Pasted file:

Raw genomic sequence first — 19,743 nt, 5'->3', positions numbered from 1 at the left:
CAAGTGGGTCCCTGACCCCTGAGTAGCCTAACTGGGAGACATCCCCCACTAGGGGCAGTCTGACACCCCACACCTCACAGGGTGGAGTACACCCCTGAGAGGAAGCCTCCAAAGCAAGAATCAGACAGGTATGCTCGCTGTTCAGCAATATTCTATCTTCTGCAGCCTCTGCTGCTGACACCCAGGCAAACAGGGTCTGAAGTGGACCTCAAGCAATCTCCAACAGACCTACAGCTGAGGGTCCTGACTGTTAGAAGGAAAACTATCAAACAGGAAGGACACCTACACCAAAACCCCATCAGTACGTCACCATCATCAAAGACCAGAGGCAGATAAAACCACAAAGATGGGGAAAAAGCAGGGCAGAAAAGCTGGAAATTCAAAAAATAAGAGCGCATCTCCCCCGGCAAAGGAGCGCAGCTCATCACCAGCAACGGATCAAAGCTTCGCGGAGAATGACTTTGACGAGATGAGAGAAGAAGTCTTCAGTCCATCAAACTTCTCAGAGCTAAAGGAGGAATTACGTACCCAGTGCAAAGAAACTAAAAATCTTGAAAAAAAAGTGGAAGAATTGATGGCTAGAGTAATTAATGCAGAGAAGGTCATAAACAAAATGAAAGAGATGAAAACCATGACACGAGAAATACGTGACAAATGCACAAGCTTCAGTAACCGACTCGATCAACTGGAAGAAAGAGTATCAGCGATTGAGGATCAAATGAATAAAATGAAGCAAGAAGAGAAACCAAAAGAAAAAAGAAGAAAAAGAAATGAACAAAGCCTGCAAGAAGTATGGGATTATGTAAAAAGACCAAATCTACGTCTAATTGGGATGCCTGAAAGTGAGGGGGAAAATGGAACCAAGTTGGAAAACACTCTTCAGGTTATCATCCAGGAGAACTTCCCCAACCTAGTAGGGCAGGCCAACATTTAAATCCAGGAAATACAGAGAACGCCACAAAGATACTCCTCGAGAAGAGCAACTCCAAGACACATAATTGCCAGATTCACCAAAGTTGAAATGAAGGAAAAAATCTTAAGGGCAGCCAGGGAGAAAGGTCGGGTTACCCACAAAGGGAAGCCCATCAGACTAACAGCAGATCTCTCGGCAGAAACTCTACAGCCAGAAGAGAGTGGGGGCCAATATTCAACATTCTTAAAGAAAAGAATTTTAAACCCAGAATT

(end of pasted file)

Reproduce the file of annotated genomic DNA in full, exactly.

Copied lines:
Raw genomic sequence first — 19,743 nt, 5'->3', positions numbered from 1 at the left:
CAAGTGGGTCCCTGACCCCTGAGTAGCCTAACTGGGAGACATCCCCCACTAGGGGCAGTCTGACACCCCACACCTCACAGGGTGGAGTACACCCCTGAGAGGAAGCCTCCAAAGCAAGAATCAGACAGGTATGCTCGCTGTTCAGCAATATTCTATCTTCTGCAGCCTCTGCTGCTGACACCCAGGCAAACAGGGTCTGAAGTGGACCTCAAGCAATCTCCAACAGACCTACAGCTGAGGGTCCTGACTGTTAGAAGGAAAACTATCAAACAGGAAGGACACCTACACCAAAACCCCATCAGTACGTCACCATCATCAAAGACCAGAGGCAGATAAAACCACAAAGATGGGGAAAAAGCAGGGCAGAAAAGCTGGAAATTCAAAAAATAAGAGCGCATCTCCCCCGGCAAAGGAGCGCAGCTCATCACCAGCAACGGATCAAAGCTTCGCGGAGAATGACTTTGACGAGATGAGAGAAGAAGTCTTCAGTCCATCAAACTTCTCAGAGCTAAAGGAGGAATTACGTACCCAGTGCAAAGAAACTAAAAATCTTGAAAAAAAAGTGGAAGAATTGATGGCTAGAGTAATTAATGCAGAGAAGGTCATAAACAAAATGAAAGAGATGAAAACCATGACACGAGAAATACGTGACAAATGCACAAGCTTCAGTAACCGACTCGATCAACTGGAAGAAAGAGTATCAGCGATTGAGGATCAAATGAATAAAATGAAGCAAGAAGAGAAACCAAAAGAAAAAAGAAGAAAAAGAAATGAACAAAGCCTGCAAGAAGTATGGGATTATGTAAAAAGACCAAATCTACGTCTAATTGGGATGCCTGAAAGTGAGGGGGAAAATGGAACCAAGTTGGAAAACACTCTTCAGGTTATCATCCAGGAGAACTTCCCCAACCTAGTAGGGCAGGCCAACATTTAAATCCAGGAAATACAGAGAACGCCACAAAGATACTCCTCGAGAAGAGCAACTCCAAGACACATAATTGCCAGATTCACCAAAGTTGAAATGAAGGAAAAAATCTTAAGGGCAGCCAGGGAGAAAGGTCGGGTTACCCACAAAGGGAAGCCCATCAGACTAACAGCAGATCTCTCGGCAGAAACTCTACAGCCAGAAGAGAGTGGGGGCCAATATTCAACATTCTTAAAGAAAAGAATTTTAAACCCAGAATT